A survey released last Monday by an accounting firm said retail companies expect their same-store sales for the Christmas season to decline this year compared to last year. They also plan more discounting, and expect that discounters will do well.
The situation for insurance companies and agents, however, is more complicated.
That is because starting Wednesday, with the election of a new president, official Washington will start work on developing a new regulatory scheme for financial institutions.
And, given past history, by Christmas the broad outlines of a bill could be etched in stone. In other words, a survey of insurance lobbyists gives no clear consensus as to whether they will find the equivalent of gold or diamonds–or a shopping spree at the Minneapolis branch of Saks–in their stockings Christmas morning, or a lump of coal.
By the way, as an op-ed piece in last week’s Washington Post by New York Life president and CEO Ted Mathes implied, principles-based reserve accounting, appears “deader than a doornail,” in the words of one experienced industry lobbyist.
In other words, all the material advocating it might be on clearance at your nearby discount store.
The stakes for insurers and agents over the next few critical weeks are enormous. Since the start of the Republic in 1789 insurance has been state-regulated. And, in both 1945 and 1999, Congress restated the supremacy of states in regulating life and property-casualty activities.
That, according to everyone in official Washington, is about to end.
For example, the decision by the life insurance industry to ask Treasury to allow some of its members to participate in the Troubled Asset Relief Program and other parts of the Emergency Economic Stabilization Act of 2008 “absolutely guarantees” a federal role for insurance in the future, according to one industry lobbyist.
“There will be strings attached [to the aid],” the lobbyist said. “It’s absolutely the deal on an optional federal charter, and pulls the needle to the end of the meter on an Office of Insurance Information,” he added.
“Congress will demand it,” he said. “They want regulators to actively monitor the recipients of aid to ensure the money is appropriately spent,” and to do that, he explained, “federal regulators need expertise in insurance issues.”
In effect, he argued, it creates a federal Office of Insurance oversight.
But, that oversight could take many forms.
The variations are endless, which means that industry lobbyists and executives have their work cut out for them.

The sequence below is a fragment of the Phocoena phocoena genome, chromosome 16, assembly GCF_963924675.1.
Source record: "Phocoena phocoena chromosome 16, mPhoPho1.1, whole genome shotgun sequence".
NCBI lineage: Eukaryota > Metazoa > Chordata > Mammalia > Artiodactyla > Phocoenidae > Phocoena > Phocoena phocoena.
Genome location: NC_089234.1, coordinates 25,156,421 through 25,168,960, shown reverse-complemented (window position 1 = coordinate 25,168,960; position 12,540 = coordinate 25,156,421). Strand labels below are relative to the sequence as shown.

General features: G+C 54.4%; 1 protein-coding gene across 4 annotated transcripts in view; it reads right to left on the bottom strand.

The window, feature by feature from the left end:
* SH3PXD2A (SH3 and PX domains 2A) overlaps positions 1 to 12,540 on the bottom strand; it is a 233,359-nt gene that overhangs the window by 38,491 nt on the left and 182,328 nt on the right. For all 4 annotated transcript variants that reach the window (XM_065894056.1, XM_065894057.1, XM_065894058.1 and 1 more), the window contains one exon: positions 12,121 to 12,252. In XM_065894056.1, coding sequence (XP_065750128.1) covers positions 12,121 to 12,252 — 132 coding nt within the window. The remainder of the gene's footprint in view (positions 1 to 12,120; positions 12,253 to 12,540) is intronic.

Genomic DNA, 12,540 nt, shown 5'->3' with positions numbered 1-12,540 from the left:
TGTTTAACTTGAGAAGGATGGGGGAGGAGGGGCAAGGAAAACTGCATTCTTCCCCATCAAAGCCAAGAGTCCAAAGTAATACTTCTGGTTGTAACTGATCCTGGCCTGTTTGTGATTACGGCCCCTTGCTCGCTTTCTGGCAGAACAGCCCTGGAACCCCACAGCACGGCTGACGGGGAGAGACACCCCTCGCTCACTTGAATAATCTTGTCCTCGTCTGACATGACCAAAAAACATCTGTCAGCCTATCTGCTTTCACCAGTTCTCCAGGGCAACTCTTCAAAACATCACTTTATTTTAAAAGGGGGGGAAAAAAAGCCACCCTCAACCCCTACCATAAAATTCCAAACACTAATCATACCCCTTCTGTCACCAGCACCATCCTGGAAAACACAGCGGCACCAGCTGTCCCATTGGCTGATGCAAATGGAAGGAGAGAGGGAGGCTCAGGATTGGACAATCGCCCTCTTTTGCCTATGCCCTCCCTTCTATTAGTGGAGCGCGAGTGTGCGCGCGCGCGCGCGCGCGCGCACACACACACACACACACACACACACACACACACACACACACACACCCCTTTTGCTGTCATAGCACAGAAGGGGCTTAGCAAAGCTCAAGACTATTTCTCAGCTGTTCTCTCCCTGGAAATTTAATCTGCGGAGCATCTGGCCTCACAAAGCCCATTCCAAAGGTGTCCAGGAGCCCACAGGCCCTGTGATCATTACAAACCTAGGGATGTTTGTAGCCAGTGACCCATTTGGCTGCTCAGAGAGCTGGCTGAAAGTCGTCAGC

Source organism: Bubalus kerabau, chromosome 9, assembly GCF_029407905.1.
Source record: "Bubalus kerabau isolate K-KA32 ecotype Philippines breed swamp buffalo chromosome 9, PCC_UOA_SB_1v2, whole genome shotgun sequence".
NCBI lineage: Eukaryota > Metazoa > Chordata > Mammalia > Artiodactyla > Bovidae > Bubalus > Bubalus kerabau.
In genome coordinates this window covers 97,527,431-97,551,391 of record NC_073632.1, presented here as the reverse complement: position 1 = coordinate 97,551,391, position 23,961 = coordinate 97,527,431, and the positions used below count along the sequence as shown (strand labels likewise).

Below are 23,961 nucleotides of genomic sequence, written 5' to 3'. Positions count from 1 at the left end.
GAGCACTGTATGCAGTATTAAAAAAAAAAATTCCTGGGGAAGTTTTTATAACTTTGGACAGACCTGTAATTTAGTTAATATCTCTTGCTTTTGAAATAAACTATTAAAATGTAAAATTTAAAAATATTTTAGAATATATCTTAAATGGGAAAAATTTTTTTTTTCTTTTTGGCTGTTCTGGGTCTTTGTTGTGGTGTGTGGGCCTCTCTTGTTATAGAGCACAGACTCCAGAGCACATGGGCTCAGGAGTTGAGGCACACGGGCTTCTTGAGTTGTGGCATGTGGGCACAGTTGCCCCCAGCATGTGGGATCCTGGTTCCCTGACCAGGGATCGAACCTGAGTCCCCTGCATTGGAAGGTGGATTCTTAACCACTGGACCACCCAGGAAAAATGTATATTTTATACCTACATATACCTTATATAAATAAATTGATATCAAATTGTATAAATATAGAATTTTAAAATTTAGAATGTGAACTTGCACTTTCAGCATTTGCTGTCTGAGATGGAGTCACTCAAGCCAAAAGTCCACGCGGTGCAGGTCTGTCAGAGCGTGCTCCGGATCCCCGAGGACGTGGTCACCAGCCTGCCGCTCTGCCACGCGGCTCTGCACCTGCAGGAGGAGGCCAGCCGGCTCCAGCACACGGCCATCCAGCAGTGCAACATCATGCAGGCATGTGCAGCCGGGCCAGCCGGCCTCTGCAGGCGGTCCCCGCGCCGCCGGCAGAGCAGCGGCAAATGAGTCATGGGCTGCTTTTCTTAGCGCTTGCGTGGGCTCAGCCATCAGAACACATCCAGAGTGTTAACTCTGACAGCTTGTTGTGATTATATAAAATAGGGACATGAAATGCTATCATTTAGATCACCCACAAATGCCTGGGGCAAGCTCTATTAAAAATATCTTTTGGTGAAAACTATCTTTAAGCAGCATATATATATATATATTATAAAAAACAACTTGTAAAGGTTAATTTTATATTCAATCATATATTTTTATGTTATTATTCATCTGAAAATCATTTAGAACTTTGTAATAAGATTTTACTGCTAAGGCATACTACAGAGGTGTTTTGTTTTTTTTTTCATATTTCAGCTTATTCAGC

Joel Wood, senior vice president of the Council of Insurance Agents and Brokers, agreed. “Regardless of whether there is significant additional insurer access to the federal capital, clearly something has to give in the way of regulation,” he said.
“Everything is fluid; will this mean the mere creation of a federal office to monitor insurance issues at 30,000 feet? Will it breathe life into the efforts to establish an Optional Federal Charter?” he asked.
“If so, will such charters be limited to life and commercial insurers, or to the entire marketplace?” he asked. “What about a national guaranty fund?
“And, perhaps most frighteningly, will it lead to a massive overlay of federal regulation with no relief from state-by-state regulatory constraints?” Wood said.
At the same time, this is unlikely to be a drawn-out process.
The leadership in both houses of Congress has already said they hope to move quickly to draft such legislation. They hope to short-circuit the jurisdictional rivalries between committees–and the delay in drafting comprehensive, bipartisan legislation it would create–by naming a special group composed of members of all the committees that have jurisdiction over financial services.
And officials of the Obama camp have already stated they plan to move quickly to designate cabinet members and White House staff so that work can start on drafting legislation designed to tighten financial regulation. Moreover, while they were more circumspect–they read polls, too–the McCain camp is seen as also having laid some groundwork for dealing with an unprecedented financial crisis.
Given past history, such as the thrift bailout law of 1989, the likelihood is that the broad outlines of such legislation will be in place by the end of the year, with introduction of the legislation by the new administration in early February.
There are several other things to keep in mind. In 1989, there were more than 7,300 thrifts; today, there are barely 800.
And, with the problems of American International Group drawing the attention of members of Congress from both sides of the aisle, it might be wise to recall the words of a thrift lobbyist in mid-summer as work was being completed on the bill. “They wanted to regulate the thrift industry in the worst way–and they did,” he said.